10 things you need to know about REITs
Reprinted courtesy of MarketWatch.com.
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If you’ve been paying attention, you may know that REITs, real-estate investment trusts that invest in all sorts of commercial real estate, have been paying off quite well for investors in recent years.
But I’m willing to bet you don’t know everything you should about REITs. Here are 10 examples:
One: Not like buying a house
Though they are based on real estate, REITs are nothing like traditional homeownership. A REIT is much like a specialized mutual fund that may invest in any of a wide variety of companies that build, own and manage commercial real estate.
More than 300 of these companies are registered with the Securities and Exchange Commission. REITs own more than 40,000 commercial properties in the U.S.
REITs give you a chance to own small slices of shopping centers, condominiums, office buildings, housing developments, hospitals, student housing, timberland, parking garages, factories and all sorts of other real estate that (usually, and if properly managed) makes money.
Two: REITs are often volatile
REITs aren’t boring, steady investments. On the contrary, they sometimes go up and down in a big way, and move sharply in and out of favor with investors. When I wrote about REITs in 2007, investors couldn’t get enough of them. Two years later when I wrote about them again, investors didn’t want any part of them.
How’s that for hot and cold?
Three: Strong long-term performance
REITs have a long history of producing good returns. From 1975 through 2006, U.S. REITs had an annualized return of 16.7% — hence their popularity in 2007. From 1975 through 2014, the figure was almost as favorable: 14.1%. That’s more than the 12.2% return of the Standard & Poor’s 500 Index SPX, +0.94% but less than the 15.1% return of U.S. large-cap value stocks.
In fact, in six of those years, REITs had the very best performance among the 11equity asset classes that I recommend. However, see my next point.
Four: Short-term performance can break your heart
The short-term performance of REITs can be awful. The Dow Jones Wilshire REIT Index WILREIT, +0.12% lost half its value in just two years, falling 17.6% in 2007 and another 39.2% in 2008.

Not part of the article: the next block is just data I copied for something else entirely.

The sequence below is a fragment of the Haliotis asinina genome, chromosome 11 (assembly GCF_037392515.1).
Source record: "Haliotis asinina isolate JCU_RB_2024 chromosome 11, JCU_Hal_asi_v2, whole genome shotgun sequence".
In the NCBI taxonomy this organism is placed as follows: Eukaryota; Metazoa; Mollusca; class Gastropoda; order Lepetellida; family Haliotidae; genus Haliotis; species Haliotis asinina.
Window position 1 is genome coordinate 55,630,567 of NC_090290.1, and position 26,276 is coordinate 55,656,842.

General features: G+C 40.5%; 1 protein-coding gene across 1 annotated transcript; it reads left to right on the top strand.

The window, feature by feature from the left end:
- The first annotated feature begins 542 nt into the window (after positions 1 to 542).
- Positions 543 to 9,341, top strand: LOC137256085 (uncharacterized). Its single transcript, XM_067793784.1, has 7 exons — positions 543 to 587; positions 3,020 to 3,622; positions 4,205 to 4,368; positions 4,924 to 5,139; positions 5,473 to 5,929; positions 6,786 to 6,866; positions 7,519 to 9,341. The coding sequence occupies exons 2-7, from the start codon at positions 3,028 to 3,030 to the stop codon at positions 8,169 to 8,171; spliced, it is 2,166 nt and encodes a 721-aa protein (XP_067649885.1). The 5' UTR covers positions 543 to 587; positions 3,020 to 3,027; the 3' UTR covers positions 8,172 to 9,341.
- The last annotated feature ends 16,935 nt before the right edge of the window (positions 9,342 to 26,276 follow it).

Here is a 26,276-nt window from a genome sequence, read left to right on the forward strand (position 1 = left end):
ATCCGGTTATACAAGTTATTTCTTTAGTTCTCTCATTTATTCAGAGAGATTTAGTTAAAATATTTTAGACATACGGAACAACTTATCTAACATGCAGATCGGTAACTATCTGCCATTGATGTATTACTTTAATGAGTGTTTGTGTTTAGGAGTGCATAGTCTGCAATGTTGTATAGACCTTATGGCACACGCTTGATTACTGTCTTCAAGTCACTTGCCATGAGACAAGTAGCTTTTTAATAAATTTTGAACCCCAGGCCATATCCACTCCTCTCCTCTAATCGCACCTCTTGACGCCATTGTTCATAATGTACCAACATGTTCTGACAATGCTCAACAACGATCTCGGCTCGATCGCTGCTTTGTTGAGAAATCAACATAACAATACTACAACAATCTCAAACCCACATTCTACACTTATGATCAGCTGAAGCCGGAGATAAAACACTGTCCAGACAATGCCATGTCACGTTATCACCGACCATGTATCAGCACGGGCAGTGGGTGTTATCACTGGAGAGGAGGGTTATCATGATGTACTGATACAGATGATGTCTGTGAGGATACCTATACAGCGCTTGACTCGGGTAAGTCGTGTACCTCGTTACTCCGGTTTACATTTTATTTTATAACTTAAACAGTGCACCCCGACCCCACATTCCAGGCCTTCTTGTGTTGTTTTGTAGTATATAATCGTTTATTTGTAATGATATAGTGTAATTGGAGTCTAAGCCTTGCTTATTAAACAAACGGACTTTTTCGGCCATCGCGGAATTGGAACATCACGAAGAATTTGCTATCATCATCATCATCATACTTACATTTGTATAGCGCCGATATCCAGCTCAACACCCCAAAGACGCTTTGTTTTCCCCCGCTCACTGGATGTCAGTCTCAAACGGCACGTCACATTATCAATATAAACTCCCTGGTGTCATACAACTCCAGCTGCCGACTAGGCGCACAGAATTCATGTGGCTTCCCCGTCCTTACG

Five: Diversification tool
While their long-term returns are similar to the S&P 500 and to U.S. large-cap value stocks, REITs seem tailor-made for diversifying a portfolio. From 1975 through 2006, a portfolio divided 50/50 between the S&P 500 and a REIT index returned 15.2%, vs. 13.5% for the S&P 500 alone. The frosting on the cake: Risk was 12% lower than that of the S&P 500 by itself (see the following item).
Six: Reduce portfolio volatility
The main reason to own REITs isn’t to improve your portfolio’s return, though sometimes that will happen. The bigger reason is to reduce volatility, increase diversification and provide a source of income.
How do REITs reduce volatility? By turning in performance that is often quite different from that of other major equity asset classes. In approximately one out of every four calendar years since 1975, REITs’ returns differed by 25 or more percentage points from those of the S&P 500 Index. In the majority of those years, REITs’ returns were higher.
Seven: Distributions taxed as ordinary income
REITs can be tricky at tax time. By law, REITs must pass 90% of their income through to shareholders, who are liable for taxes on that income without the benefit of a favorable capital-gains tax rate. The distributions are taxed as ordinary income, in other words. That’s not great news for investors in high tax brackets.
However, there’s a good side to this arrangement. REITs’ income is taxed only once, at the shareholder level. This is unlike corporate dividends, which are taxed once at the corporate level and then taxed again to shareholders. Hence the term double taxation.
Because of this, REITs are best suited for tax-deferred entities such as IRAs and 401(k) accounts.
Eight: You can buy individual REITs
You can buy individual REITs, just as you can buy individual stocks and bonds. But by far the best way to own REITs is through a mutual fund. Vanguard’s low-cost REIT Index fund VGSIX, -0.17% is hard to beat. It is broadly diversified, holding 142 REITs compared with only 57 for Cohen & Steers Realty Shares CSRSX, -0.16% a popular actively-managed REITs fund.
Over the past 15 years, the Vanguard fund’s performance was almost one full percentage point higher than the average REIT fund.
Nine: You can buy international REITs
Now it’s possible to invest in international REIT funds; some are global; others own only properties outside the U.S. These multinational funds don’t have long return histories, but the experts who follow them believe that combining U.S. and international real-estate investments will produce higher returns than the S&P 500 index, along with currency diversification.
Ten: Not all REITs trade on an exchange
Not all REITs are likely to be your friends. The REITs I have been describing are publicly traded on stock exchanges. But I think you should beware of another type, known as nontraded REITs.
Sales commissions on nontraded REITs are high — up to 15%. A recent study found that average returns of nontraded REITs lagged behind their publicly traded counterparts by 3.6 percentage points.
Because publicly-traded REITs trade on stock exchanges, their value is constantly reset by investors. Nontraded REITs, by contrast, are so illiquid that investors sometimes can’t determine what they are worth for months, or even years.
Fortunately you can easily avoid these companies by investing in REIT funds, as I recommend.
I believe that REITs are worthwhile for part of your equity portfolio. Now you know why. And you know how to invest in them.
Richard Buck contributed to this article.